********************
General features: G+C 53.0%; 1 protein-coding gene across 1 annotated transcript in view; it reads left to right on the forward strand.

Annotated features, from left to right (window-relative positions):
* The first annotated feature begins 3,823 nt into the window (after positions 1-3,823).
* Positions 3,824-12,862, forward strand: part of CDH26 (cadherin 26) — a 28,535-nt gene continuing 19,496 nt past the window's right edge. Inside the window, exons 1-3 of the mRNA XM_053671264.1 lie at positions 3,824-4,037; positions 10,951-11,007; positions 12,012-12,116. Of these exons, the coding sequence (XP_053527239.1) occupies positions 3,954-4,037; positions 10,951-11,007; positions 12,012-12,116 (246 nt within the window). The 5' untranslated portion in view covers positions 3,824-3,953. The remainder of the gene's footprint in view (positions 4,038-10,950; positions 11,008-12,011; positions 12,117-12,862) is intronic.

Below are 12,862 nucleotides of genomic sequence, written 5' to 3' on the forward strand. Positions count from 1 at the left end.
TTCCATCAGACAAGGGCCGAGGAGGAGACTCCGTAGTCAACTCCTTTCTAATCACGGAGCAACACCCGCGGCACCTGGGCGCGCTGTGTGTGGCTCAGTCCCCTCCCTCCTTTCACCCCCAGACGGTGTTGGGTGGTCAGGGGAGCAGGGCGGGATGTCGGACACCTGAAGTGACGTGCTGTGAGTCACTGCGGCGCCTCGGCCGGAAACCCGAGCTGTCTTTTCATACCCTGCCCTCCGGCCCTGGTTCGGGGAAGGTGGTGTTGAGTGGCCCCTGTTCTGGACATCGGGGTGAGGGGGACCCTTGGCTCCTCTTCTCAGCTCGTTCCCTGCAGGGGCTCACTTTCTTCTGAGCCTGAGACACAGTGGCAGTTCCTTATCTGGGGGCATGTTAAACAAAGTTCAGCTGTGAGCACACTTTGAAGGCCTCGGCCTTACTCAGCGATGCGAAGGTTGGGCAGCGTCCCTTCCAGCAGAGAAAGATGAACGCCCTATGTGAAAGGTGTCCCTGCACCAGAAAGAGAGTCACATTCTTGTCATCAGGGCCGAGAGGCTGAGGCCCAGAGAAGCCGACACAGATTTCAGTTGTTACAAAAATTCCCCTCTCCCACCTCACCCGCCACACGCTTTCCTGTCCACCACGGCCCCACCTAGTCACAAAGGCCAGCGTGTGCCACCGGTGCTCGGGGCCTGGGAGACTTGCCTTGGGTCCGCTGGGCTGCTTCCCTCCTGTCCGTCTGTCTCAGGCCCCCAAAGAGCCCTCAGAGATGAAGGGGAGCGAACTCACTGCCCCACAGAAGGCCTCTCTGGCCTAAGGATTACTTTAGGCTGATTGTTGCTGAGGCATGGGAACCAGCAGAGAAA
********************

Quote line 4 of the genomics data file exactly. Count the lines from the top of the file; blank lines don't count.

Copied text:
* Positions 3,824-12,862, forward strand: part of CDH26 (cadherin 26) — a 28,535-nt gene continuing 19,496 nt past the window's right edge. Inside the window, exons 1-3 of the mRNA XM_053671264.1 lie at positions 3,824-4,037; positions 10,951-11,007; positions 12,012-12,116. Of these exons, the coding sequence (XP_053527239.1) occupies positions 3,954-4,037; positions 10,951-11,007; positions 12,012-12,116 (246 nt within the window). The 5' untranslated portion in view covers positions 3,824-3,953. The remainder of the gene's footprint in view (positions 4,038-10,950; positions 11,008-12,011; positions 12,117-12,862) is intronic.